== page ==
How to Find and Resolve Orphan Pages On Your Site

Picture this: You’re on your private island where you picked your own coconuts to make a killer piña colada.

Naturally, you want to show off your creation to everyone. Get some oohs and ahs, hopefully, some customers. The problem? Your desert island has no docks, so people can’t visit with their boats. They could swim, but drinking and diving isn’t the best idea. Since there’s no easy access to your island, nobody gets to enjoy your piña colada. All that hard work, for what? Nada.

This is a problem thousands of websites are facing today. They have web pages that can’t be accessed via internal links (aka orphan pages) that are taking up space, hurting their SEO, and giving their visitors a lousy user experience.

The worst part? Most of them don’t even know they have an orphan page problem.

But don’t worry. We’re here for you–and your piña colada. Over the next 5 minutes, you’re going to learn the answers to these questions:

  • What are orphan pages, and why should you care?
  • How can you find orphan pages on your website?
  • How can you fix and prevent orphan pages?

What are orphan pages & why should you care?

If a page on your website isn’t linked to any other page on your website, it’s an orphan page.

Ideally, every page on a website should be accessible within a series of clicks from the homepage. When a page can’t be reached like this, it’s an orphan page. However, orphan pages can still be found through search engines.

Orphan pages can be anything. A landing page for an email marketing campaign, a listing for a product that’s out of stock, a valuable blog post, or just a thin duplicate of another page.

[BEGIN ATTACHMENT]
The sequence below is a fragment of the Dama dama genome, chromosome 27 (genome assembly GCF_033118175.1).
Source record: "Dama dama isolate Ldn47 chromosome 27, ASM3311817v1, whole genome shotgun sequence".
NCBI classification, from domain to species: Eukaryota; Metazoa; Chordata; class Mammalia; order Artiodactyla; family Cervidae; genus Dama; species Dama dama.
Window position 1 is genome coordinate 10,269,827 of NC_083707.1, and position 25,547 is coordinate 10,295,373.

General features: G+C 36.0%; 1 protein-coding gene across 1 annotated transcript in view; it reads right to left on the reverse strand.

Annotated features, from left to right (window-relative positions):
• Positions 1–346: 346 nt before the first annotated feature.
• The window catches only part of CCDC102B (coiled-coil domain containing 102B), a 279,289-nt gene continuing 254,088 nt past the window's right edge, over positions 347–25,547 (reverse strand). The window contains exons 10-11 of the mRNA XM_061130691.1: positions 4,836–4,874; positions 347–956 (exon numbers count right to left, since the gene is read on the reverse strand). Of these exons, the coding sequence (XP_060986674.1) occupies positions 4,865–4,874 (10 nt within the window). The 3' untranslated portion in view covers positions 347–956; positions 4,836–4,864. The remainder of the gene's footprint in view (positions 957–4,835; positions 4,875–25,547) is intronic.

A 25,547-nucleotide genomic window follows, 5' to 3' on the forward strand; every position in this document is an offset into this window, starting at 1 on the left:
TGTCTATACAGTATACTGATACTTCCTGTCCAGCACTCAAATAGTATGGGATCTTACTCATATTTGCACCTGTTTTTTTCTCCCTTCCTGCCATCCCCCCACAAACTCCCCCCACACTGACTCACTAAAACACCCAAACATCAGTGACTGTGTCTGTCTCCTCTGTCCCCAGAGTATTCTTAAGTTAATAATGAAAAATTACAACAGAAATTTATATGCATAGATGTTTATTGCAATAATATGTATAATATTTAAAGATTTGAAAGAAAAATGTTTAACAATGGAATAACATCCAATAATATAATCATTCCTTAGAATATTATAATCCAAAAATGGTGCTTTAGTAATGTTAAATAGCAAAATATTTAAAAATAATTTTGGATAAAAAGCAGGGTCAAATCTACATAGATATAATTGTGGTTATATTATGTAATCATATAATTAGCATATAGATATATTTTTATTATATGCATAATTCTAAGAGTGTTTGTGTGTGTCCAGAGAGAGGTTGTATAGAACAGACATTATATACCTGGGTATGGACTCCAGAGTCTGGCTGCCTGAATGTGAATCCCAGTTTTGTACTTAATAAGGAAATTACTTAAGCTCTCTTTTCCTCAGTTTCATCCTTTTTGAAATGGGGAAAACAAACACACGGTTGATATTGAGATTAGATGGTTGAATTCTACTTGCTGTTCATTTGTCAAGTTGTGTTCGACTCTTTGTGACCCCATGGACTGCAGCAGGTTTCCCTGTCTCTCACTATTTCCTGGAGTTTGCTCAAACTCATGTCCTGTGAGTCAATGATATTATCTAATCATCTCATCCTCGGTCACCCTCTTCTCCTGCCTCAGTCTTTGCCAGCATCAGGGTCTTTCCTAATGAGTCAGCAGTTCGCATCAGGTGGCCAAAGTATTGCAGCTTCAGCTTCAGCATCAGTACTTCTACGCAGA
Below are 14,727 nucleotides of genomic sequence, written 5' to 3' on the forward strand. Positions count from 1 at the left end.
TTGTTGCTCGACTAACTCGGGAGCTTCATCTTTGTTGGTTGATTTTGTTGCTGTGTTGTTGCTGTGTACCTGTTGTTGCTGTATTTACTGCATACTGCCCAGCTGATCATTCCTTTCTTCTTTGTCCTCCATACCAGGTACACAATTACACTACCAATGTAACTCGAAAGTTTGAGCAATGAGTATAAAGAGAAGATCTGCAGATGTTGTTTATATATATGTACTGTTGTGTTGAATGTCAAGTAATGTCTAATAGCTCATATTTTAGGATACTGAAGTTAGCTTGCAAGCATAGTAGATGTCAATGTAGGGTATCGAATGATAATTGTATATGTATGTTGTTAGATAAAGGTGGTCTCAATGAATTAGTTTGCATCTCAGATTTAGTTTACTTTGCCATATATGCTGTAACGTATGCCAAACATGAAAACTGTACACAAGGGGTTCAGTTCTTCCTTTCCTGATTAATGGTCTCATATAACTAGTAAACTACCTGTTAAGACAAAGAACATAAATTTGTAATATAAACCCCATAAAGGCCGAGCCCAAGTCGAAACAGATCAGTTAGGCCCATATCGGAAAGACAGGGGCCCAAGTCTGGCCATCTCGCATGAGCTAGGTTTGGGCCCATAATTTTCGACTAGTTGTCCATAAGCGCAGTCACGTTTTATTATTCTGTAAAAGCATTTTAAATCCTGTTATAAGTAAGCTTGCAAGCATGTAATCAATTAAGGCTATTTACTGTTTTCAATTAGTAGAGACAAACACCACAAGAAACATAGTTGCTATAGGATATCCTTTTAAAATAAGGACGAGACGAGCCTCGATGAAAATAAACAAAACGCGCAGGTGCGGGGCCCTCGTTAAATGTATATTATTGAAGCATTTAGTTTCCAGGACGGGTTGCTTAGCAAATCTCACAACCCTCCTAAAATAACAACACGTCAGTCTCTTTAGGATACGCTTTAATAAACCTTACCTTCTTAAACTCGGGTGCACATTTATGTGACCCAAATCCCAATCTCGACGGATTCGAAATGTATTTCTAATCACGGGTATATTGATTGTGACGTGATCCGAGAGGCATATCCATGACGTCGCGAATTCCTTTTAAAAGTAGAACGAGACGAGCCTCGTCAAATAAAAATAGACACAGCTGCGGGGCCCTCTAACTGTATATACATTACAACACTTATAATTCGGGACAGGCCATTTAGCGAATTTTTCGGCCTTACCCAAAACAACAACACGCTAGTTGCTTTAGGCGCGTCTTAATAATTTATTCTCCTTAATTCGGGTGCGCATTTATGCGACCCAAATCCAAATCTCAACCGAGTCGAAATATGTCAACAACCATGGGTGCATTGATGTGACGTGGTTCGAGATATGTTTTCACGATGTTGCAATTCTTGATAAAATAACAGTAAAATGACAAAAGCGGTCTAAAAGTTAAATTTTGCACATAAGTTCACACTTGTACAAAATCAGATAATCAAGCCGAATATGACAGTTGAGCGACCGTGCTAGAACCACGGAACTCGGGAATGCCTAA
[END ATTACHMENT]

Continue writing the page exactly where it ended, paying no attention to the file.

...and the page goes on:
There are several reasons you don’t want orphan pages:

  • They lower your general site authority. Orphan pages tend to rank lower on SERPs. If a search engine mistakes an orphan page for a doorway page, it could lead to penalties that affect your rankings.
  • Orphan pages negatively impact your website relevance. Since no other pages on the website have links with anchor text that sources to the orphan page, it doesn’t build any link equity.
  • Your content might be going to waste. Important information and content that you worked hard on may never be found because orphan pages rank so poorly in organic search. That’s not just a waste of time, money, and effort: it’s a missed opportunity.

Orphan pages vs. Dead-end pages

You may have also heard rumors about dead-end pages in your SEO adventure: these are not the same as orphan pages. Remember, orphan pages are pages from your website that aren’t internally linked to any other page. On the other hand, if a web page doesn’t link out to any other pages (internal or external), it’s a dead-end page.

Like orphan pages, dead-end pages are bad for both search engine crawlers and users. Crawlers can’t give the page any link equity, and users have to use the dreaded back tab on their browser to escape.

Key takeaway: beware of both!

Flagging orphan pages on your website

The basic approach to finding orphan pages has three steps:

  • Collect every possible URL/web page from your website (including orphan pages).
  • Collect every link that a crawler pulls from your website.
  • Compare the two lists.

Any URL that doesn’t appear on both lists is probably an orphan page.

Finding every page from your website ever

You can do this by:


  • Looking at your log files. Log files contain data about website traffic for all your URLs. You can request them from your server or hosting provider.
  • Using the Export All URLs plugin if you’re using WordPress. This plugin makes the process very easy, and you can export all the URLs to a .csv file.
  • Getting a list of all pages using Google Analytics. This method is conditional on all your pages having Google Analytics installed.
  • Getting a list of all pages using Google Search Console. Look for URLs with very few clicks.
  • Looking at your content sitemap. Your content management system should be able to produce an XML sitemap file for you. This file contains your site architecture or the hierarchy of all the URLs on your site.

Finding all the web pages that can be crawled